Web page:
My kind of story – a life’s romance


I’m a bit late with the post. I haven’t gotten back into the groove of scheduling posts yet. On of the things I want to do this year is posts about why I read romance and what can be learned from them. Since today is the first Tuesday of the year, I figured its a good time to start.

Today is my wedding anniversary. 13 years with the hubby. Sometimes it seems like we just got together and other times I can’t believe everything we’ve been through together.  Follow me on this train of thought…I promise it all ties together.

People who don’t typically read romance tend to have a preconceived notion. Boy meets girl, boy/girl does something to lose girl/boy. One does something extraordinary to get the other back and they live Happily Ever After. Of course, there’s a lot more to it than that, but I’m simplifying greatly.

When I do book signings or sit out at the local Market Days, people come up and ask what kind of book I write. Some walk away as soon as I say romance. Others, will linger a bit, but then leave because they don’t think it applies to them. Or that they would enjoy the story. Others ask “Tell me about your book.”

Ah, there’s where I’m going. My book isn’t about just romance. It’s not just about the kissing or the hot, sexy scene there in chapter 14 (or wherever it might be). My stories are more than that and thanks to these people asking about my books, I’m learning more about them myself. This is a totally good thing. This principal can be used in real life too.

I do have a few stories where the people are meeting for the first time. But so far most of the people have a preexisting relationship by the time the reader is involved. Those stories involve compromise. And introspection. And reevaluation. And reacquainting. A successful marriage/relationship requires all of those things. Finances aren’t on the right track? Sit down and look where your family spends its money. Can compromises be made? More than likely. But if you’re not willing to compromise, why should your partner?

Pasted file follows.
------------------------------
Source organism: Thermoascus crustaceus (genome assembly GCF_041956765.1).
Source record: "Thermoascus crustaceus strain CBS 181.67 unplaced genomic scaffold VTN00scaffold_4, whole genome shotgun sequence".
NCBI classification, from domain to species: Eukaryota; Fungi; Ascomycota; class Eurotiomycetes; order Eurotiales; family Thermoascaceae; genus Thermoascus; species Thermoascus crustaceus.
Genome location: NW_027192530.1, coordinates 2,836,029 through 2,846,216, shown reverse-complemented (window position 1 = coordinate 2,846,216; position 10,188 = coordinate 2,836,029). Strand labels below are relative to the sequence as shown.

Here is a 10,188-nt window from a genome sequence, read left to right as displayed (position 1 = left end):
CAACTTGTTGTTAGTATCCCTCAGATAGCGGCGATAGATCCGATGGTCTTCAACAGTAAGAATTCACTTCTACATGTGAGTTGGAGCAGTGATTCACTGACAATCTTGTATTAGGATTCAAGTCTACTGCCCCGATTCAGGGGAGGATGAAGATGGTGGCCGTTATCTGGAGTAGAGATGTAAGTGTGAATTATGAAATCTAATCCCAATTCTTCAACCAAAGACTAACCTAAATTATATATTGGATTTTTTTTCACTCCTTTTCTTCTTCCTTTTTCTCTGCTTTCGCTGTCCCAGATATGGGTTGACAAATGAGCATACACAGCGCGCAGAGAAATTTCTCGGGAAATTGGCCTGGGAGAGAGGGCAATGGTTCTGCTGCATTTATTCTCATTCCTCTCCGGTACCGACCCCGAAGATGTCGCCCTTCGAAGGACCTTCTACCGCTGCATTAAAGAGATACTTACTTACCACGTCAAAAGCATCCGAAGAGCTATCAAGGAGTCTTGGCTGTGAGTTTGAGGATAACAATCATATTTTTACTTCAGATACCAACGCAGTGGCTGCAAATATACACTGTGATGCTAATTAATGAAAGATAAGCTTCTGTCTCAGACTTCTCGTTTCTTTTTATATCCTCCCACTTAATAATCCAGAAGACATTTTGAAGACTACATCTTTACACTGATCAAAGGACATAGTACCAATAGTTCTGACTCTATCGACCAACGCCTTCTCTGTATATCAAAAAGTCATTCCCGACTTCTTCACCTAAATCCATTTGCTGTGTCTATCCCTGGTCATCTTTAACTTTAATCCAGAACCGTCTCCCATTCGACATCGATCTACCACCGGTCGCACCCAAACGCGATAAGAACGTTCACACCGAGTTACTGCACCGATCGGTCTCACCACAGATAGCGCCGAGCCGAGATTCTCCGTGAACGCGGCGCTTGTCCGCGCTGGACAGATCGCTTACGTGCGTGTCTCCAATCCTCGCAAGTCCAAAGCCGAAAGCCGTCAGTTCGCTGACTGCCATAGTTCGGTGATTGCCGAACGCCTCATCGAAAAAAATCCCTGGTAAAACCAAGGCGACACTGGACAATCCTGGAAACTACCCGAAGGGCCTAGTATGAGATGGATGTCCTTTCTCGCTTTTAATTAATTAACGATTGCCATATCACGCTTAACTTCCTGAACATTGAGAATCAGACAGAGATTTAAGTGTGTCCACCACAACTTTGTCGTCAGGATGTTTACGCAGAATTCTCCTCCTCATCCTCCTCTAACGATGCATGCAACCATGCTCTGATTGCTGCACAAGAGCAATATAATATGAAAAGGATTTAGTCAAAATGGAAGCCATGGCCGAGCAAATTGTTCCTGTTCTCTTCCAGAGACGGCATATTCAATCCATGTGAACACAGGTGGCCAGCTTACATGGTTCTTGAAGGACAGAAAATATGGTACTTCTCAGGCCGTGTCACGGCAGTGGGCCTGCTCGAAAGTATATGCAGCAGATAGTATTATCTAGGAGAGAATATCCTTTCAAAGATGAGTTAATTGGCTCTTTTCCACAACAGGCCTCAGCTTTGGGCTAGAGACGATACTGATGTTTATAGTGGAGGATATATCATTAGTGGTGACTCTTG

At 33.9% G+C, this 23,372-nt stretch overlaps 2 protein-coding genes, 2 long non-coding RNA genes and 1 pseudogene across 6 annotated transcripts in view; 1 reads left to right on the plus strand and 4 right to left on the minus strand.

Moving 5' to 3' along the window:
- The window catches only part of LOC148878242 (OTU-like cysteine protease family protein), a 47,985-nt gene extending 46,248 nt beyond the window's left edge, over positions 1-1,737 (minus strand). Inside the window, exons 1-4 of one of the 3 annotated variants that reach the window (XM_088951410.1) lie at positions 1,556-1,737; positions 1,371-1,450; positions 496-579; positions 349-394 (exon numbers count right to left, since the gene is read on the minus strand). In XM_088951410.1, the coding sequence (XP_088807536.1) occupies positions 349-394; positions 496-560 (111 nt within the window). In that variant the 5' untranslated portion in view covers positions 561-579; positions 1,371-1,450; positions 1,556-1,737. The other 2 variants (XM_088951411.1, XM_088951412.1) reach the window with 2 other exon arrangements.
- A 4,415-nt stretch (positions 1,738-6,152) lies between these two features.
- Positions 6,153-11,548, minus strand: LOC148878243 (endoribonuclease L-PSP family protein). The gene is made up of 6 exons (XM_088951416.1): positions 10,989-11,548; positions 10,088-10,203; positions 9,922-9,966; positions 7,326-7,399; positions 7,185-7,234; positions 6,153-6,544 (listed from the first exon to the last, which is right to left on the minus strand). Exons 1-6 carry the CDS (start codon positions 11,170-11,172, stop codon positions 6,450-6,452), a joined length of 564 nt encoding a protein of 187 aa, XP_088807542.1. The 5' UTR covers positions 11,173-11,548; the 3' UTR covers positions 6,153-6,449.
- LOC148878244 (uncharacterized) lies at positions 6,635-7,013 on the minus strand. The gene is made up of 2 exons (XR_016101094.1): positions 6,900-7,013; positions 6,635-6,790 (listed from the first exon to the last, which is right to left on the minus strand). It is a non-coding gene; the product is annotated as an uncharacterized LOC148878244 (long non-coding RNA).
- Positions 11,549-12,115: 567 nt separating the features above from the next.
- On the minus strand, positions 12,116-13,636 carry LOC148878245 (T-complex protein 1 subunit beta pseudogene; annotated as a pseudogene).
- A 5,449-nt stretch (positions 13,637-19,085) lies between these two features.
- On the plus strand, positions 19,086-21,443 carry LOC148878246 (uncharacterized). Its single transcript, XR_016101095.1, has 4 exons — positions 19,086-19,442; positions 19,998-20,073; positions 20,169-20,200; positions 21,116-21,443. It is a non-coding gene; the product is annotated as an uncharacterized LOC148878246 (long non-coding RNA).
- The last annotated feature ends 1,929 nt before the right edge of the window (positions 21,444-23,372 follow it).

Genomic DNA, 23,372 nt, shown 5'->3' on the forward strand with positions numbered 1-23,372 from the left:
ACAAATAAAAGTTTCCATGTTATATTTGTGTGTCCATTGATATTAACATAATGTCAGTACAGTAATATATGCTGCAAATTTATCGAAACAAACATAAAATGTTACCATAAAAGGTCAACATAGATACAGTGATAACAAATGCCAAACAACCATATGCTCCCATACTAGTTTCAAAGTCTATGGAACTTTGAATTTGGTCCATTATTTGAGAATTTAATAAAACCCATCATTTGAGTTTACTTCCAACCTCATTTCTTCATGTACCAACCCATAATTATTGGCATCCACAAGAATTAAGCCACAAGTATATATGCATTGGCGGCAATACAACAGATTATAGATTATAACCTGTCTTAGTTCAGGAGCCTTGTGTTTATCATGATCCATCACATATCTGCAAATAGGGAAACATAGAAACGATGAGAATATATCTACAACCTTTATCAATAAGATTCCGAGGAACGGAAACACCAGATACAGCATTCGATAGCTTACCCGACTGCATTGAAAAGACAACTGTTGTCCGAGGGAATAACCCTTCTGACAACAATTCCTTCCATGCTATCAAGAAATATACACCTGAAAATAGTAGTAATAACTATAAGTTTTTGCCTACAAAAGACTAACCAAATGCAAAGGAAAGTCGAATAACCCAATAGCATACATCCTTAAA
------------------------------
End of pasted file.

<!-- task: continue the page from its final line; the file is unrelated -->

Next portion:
I’ve started asking myself, what else are my stories about? Just in the novella series, Aster has to learn to trust her own heart. Flora needs to realize that sometimes someone’s ideal at the beginning of a relationship doesn’t always stay the same years down the road. And that its not necessarily a bad thing. Lily works through her grief and feelings of betrayal in order to move forward. And Iris is learning who she is and learning to be comfortable with that person instead of living up to the standards of others. Heather is learning that gaining respect can be done without being the one constantly in charge. And Daisy has to find the balance between raising a caring child and caring for her heart.

Men and women alike deal with these issues all the time. That’s why I get so frustrated when people think romance books are just about the sex. A well written romance is about so much more and the sex becomes a treat. An additional fulfillment of the characters journey.  It’s about the story, the journey.

My hubby and I are creating our own story by compromising, evaluation, reacquainting, and introspection on both our parts. I can only hope that at the end of our lives, someone looks back at our journey and says “What a great romance.”

Happy Anniversary, Babe.



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